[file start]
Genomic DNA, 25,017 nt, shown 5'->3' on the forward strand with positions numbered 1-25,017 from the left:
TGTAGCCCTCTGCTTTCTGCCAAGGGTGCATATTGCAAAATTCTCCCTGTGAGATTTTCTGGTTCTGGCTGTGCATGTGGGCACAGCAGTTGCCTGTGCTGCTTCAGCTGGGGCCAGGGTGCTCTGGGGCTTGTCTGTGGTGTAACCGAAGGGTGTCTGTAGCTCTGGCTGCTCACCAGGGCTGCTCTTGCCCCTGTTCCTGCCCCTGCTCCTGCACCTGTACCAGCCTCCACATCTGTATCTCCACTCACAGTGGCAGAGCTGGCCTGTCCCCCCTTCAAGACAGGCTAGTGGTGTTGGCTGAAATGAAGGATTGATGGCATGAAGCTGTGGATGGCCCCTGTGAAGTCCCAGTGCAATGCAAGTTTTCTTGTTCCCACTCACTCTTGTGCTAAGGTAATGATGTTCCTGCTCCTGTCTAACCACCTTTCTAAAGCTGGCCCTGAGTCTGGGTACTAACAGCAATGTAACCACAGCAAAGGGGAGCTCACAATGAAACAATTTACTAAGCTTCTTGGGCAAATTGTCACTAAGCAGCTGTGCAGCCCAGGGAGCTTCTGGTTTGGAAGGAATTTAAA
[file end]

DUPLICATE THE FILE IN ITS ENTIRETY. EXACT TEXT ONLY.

Genomic DNA, 25,017 nt, shown 5'->3' on the forward strand with positions numbered 1-25,017 from the left:
TGTAGCCCTCTGCTTTCTGCCAAGGGTGCATATTGCAAAATTCTCCCTGTGAGATTTTCTGGTTCTGGCTGTGCATGTGGGCACAGCAGTTGCCTGTGCTGCTTCAGCTGGGGCCAGGGTGCTCTGGGGCTTGTCTGTGGTGTAACCGAAGGGTGTCTGTAGCTCTGGCTGCTCACCAGGGCTGCTCTTGCCCCTGTTCCTGCCCCTGCTCCTGCACCTGTACCAGCCTCCACATCTGTATCTCCACTCACAGTGGCAGAGCTGGCCTGTCCCCCCTTCAAGACAGGCTAGTGGTGTTGGCTGAAATGAAGGATTGATGGCATGAAGCTGTGGATGGCCCCTGTGAAGTCCCAGTGCAATGCAAGTTTTCTTGTTCCCACTCACTCTTGTGCTAAGGTAATGATGTTCCTGCTCCTGTCTAACCACCTTTCTAAAGCTGGCCCTGAGTCTGGGTACTAACAGCAATGTAACCACAGCAAAGGGGAGCTCACAATGAAACAATTTACTAAGCTTCTTGGGCAAATTGTCACTAAGCAGCTGTGCAGCCCAGGGAGCTTCTGGTTTGGAAGGAATTTAAA